Monday, April 21, 2008

Fun Playing with Matzo Balls

Growing up, the Master of the Matzo Balls was my sister, Chaya. To this day, she makes the lightest, most ethereal Matzo Balls, always perfectly round (and they stay that way). I've gotten pretty good at making them too, but I owe it all to Chaya!

The base recipe our family always uses is from the quintessential Jewish Cookbook from 1956, Love and Knishes by Sara Kasdan, which I am pleased to see is back in print. It is a very simple recipe. I will never understand the concept of "matzo ball mix." What's the point?

There is also a bit of debate as to the preferred texture - sinkers or floaters? Dense or fluffy? My research indicates that the way your mother made them probably influences your taste in this regard more than anything (as explained brilliantly by Ms. Kasdan at pps. 113-115 of the 1957 printing). We prefer the fluffy, floating kind in my family.

I begin by setting up the mise:

For every 6 eggs, Chaya uses 1 cup of matzo meal. The recipe also calls for 2 TB schmaltz (rendered chicken fat), but since no one in my family ever used it, I do not. Here, I did a double batch, 12 eggs, 2 cups matzo meal. Since these were the fabulous Blue Eggs, which vary in size, I added a 13th egg. A little salt (2 tsp for 12 eggs, according the recipe, reduced a bit to account for the strength of Kosher Salt) and fresh ground white pepper (1/4 tsp), and that's all there is to it, though you can gussy it up with seasonings like nutmeg or parsley, or whatever else you want. But I am a purist with my Passover cooking. And I always wind up glad I didn't mess with the recipe!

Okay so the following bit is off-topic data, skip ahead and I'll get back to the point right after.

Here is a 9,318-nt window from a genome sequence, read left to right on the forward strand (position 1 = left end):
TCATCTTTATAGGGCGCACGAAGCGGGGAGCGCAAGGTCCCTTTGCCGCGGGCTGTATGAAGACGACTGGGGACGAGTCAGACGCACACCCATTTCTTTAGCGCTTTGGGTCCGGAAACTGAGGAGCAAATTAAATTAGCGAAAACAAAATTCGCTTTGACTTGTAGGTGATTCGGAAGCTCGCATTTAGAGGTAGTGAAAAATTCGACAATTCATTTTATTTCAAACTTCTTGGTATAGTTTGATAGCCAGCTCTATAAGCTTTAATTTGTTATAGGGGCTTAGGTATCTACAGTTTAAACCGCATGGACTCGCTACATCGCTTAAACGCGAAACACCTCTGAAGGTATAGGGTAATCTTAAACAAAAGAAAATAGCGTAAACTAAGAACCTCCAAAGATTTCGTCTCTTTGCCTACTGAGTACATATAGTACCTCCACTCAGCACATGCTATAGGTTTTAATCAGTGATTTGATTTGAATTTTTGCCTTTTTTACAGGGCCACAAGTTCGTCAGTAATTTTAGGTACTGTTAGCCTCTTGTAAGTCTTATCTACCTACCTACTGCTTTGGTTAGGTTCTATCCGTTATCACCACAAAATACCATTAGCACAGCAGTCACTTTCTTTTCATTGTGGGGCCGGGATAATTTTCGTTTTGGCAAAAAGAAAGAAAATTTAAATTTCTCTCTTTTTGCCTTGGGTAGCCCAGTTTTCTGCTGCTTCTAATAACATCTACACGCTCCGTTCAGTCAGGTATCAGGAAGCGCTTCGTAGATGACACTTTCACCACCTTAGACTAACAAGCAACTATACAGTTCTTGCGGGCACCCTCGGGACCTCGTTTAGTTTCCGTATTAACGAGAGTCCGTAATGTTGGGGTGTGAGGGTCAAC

First step - separate the eggs. Not so easy when they've only been out of the chickens for about a week! But worth it - look at the yellow of those beautiful yolks!

Next - beat the yolks until light, then add the salt and pepper. In the Kitchen Aid, beat the egg whites until stiff. Then, add the yolk mixture on top, and gently fold in.

Next - add the matzo meal a little at a time and gently fold in.

Once the ingredients are folded together, cover with a dishtowel and refrigerate for at least an hour. This allows the matzo meal to absorb the liquid, which is essential.

Prior to removing from the fridge, I put my biggest pot (the 20 quarter) on the stove, with water up to about the 15 quart hash mark. I want the matzo balls to have plenty of room to expand, which they will. Since my stove only gets about 9,000 BTU's on a good day, I give the pot a little help to get it to the boil:

This commercial bucket warmer does wonders.

After about 3 hours in the fridge, the batter looked like this:

When forming the balls (and forgive the lack of photos - that operation requires two hands and makes a mess of them!), it is necessary to lubricate the hands to keep the batter from sticking too much. Until this year, I always used a little bowl of water. This time, I tried coating my hands with oil instead - and I think that is why, for the first time, my Matzo Balls held their shape so well. So - everybody in the pool!

I cook them for about an hour, then scoop them out to cool.

And here it is - served in the chicken soup I blogged about here:

Passover is in many ways the ultimate "play with your food" holiday - even though the ingredients are simple and limited - the final products are simply wonderful.

1 comment:

  1. Those look really good! Thought you would be interested in seeing a few more delicious passover recipes. The JewishTVNetwork is offering many new recipes, that are so good, you cannot even tell they are kosher for passover. Check it out at!